Phenomenological Psychology

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Theodor W. Adorno

March 22nd, 2007 by David Kronemyer · No Comments

To understand what he’s about, you have to situate yourself in fin de siècle Vienna (from around 1890 until right before WWI in 1914), and then in Berlin during the Weimar Republic (from the end of WWI around 1918 until 1933, when Hitler took over).  There was all kinds of intellectual foment and turmoil.  In the arts, it was the birth of “modernism” – Klimt for painting, Schoenberg for music, Gropius for architecture, Musil for literature, etc.  These were the first serious cultural developments since, say, the Enlightenment.  While today there is a plethora of different aesthetic theories, modernism is their common ancestor.

Hand-in-hand with this went political instability.  Germany in particular had dozens of political parties, everywhere on the ideological spectrum.  One of the big drivers of debate (both pro and con) was Karl Marx’s theory about the inexorable demise of capitalism.  Marx was inspired by the grim conditions of the industrial revolution in Great Britain.  His conjectures about the oppression of the masses by the elite, and how workers inevitably would throw off their chains, led directly to the Russian Revolution. 

Many found Marx, or Marxist-like ideology, especially appealing, in particular during the depression that hit Germany in the 1930s.  It came to permeate not only political theory, but also sociology, aesthetics, and all forms of speculation about culture. 

The reason why it’s important to know about these connections is because Adorno is a peculiar combination of Marxist social theory, together with what only can be characterized as Marxist aesthetic theory.  For some reason, Germans were particularly susceptible to this tendency (though the French are a close runner-up).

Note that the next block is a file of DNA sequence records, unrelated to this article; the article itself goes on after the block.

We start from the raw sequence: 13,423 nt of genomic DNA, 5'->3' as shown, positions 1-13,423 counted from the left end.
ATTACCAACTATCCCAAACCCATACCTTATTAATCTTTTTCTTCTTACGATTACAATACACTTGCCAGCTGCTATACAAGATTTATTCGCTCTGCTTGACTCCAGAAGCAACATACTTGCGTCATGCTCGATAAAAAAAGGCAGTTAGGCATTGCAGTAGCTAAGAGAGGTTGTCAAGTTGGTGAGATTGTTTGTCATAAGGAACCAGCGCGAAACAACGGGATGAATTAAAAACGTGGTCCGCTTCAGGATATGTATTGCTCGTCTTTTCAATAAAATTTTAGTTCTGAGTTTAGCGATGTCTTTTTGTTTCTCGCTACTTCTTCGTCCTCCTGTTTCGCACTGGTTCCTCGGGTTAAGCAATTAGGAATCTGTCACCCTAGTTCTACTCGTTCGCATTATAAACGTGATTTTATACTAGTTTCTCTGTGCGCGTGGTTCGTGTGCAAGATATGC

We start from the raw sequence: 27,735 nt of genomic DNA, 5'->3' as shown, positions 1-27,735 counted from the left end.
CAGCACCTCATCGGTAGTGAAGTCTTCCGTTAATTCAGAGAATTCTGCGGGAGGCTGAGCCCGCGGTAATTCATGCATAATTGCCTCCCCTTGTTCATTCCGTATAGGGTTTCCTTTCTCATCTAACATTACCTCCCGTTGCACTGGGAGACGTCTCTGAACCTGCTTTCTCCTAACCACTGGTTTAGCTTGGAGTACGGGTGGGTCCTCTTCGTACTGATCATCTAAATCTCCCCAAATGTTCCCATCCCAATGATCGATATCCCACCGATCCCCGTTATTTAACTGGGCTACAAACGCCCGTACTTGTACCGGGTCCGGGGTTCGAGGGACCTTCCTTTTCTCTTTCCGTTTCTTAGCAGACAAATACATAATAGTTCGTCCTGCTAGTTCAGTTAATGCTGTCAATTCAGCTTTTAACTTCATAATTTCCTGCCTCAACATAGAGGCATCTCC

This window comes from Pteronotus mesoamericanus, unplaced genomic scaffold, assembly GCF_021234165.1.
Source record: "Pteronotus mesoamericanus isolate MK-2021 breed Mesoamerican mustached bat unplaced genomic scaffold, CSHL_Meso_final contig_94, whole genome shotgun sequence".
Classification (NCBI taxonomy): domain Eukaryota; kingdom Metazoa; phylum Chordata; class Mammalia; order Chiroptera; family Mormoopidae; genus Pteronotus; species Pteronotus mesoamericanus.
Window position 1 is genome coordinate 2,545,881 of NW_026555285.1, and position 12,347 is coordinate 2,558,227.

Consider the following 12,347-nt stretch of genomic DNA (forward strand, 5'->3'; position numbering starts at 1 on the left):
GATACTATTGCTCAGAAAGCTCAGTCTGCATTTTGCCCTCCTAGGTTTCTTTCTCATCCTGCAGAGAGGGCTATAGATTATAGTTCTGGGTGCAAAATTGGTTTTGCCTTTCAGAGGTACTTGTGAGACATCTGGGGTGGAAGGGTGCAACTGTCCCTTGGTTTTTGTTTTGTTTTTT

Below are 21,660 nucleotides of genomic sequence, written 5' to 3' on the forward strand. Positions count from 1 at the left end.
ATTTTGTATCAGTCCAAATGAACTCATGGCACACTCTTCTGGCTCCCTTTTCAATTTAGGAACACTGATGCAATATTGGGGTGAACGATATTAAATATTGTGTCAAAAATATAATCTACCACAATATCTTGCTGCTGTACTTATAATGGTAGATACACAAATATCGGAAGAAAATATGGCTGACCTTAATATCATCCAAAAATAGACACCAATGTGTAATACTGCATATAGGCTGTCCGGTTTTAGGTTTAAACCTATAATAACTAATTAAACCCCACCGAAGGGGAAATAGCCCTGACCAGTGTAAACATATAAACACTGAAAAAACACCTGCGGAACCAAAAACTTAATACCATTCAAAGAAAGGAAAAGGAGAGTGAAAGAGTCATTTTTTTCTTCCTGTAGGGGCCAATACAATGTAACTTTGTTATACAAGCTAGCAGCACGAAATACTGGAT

Much of what he wrote is incomprehensible.  It may have made sense in context, but when you look at it now and try to deconstruct it, you can’t make heads or tails of it, or for that matter, even discern what they were worried about.  Writers about sociology, culture, aesthetics and what not from that period tend to lose their way in a thicket of archaic (or invented) words, mixed-up syntax, and unclear exposition. 

To the extent it can be understood, it is implausible.  Art is not the “cultural expression” of the history or socio-economic conditions of a people, or the outcome of an historical process, as Adorno contends.  It can be inspired by that (Orozco), or have cultural references to it (just about everybody – e.g., Chagoya), but it is not a precipitate of it.  Nor does it arise from the repression of individual instinct, or the sublimation of cultural imperatives (Freud).

Of course all works of art, whatever they might be, have to be interpreted within the context from which they arose (like everything else).  Particular styles (i.e., works that are paradigmatic of a style), only can occur at a certain point in space and time.  They are inspired by, and possibly only intelligible within, those circumstances.  Analogy: look at Ptolemy versus Copernicus, Newton versus Einstein – the successor theory in effect wipes out its predecessor.  What with media, technology, etc., it wouldn’t be possible to recreate the circumstances that lead to the birth of modernism, and the astonishing creativity of the people who were around then.   Nor, reciprocally, would they understand the first thing about what’s going on, now. 

This being so, all works of art are the result of individual initiative and creative expression.  The skill of the artist is to create a plausible alternative universe that compels the viewer/listener/experience to become a part of it, for however long they linger within it.  In a way, the whole point of art, at least interesting art, is to create a new texture, a new interface, between the imagination and the world.   Art is “non-referential,” it’s not “about” anything, and the idea that it is “true” or “false” (in relationship to “the world”) is absurd.